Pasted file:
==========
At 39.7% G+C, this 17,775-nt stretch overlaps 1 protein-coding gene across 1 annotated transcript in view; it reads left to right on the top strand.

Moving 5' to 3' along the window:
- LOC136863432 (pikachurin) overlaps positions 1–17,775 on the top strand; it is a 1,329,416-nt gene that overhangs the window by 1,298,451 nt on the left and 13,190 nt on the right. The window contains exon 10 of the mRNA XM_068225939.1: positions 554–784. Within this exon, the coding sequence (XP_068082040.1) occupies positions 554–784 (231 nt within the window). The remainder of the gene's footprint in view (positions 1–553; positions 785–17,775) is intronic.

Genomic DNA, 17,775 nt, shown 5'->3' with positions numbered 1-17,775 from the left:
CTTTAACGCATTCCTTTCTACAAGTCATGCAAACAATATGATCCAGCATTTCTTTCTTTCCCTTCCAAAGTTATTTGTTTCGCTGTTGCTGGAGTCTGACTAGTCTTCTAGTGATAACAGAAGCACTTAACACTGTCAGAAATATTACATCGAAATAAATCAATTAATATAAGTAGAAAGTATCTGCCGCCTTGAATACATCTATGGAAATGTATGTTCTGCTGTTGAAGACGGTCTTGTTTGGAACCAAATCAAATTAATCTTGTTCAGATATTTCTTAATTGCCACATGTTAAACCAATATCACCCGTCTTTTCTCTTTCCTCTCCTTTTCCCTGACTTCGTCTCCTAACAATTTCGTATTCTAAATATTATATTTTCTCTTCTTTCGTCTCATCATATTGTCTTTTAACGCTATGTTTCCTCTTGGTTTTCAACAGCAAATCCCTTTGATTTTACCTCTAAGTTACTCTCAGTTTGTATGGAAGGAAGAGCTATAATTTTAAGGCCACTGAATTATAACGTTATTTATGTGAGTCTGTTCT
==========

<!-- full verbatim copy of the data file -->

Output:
At 39.7% G+C, this 17,775-nt stretch overlaps 1 protein-coding gene across 1 annotated transcript in view; it reads left to right on the top strand.

Moving 5' to 3' along the window:
- LOC136863432 (pikachurin) overlaps positions 1–17,775 on the top strand; it is a 1,329,416-nt gene that overhangs the window by 1,298,451 nt on the left and 13,190 nt on the right. The window contains exon 10 of the mRNA XM_068225939.1: positions 554–784. Within this exon, the coding sequence (XP_068082040.1) occupies positions 554–784 (231 nt within the window). The remainder of the gene's footprint in view (positions 1–553; positions 785–17,775) is intronic.

Genomic DNA, 17,775 nt, shown 5'->3' with positions numbered 1-17,775 from the left:
CTTTAACGCATTCCTTTCTACAAGTCATGCAAACAATATGATCCAGCATTTCTTTCTTTCCCTTCCAAAGTTATTTGTTTCGCTGTTGCTGGAGTCTGACTAGTCTTCTAGTGATAACAGAAGCACTTAACACTGTCAGAAATATTACATCGAAATAAATCAATTAATATAAGTAGAAAGTATCTGCCGCCTTGAATACATCTATGGAAATGTATGTTCTGCTGTTGAAGACGGTCTTGTTTGGAACCAAATCAAATTAATCTTGTTCAGATATTTCTTAATTGCCACATGTTAAACCAATATCACCCGTCTTTTCTCTTTCCTCTCCTTTTCCCTGACTTCGTCTCCTAACAATTTCGTATTCTAAATATTATATTTTCTCTTCTTTCGTCTCATCATATTGTCTTTTAACGCTATGTTTCCTCTTGGTTTTCAACAGCAAATCCCTTTGATTTTACCTCTAAGTTACTCTCAGTTTGTATGGAAGGAAGAGCTATAATTTTAAGGCCACTGAATTATAACGTTATTTATGTGAGTCTGTTCT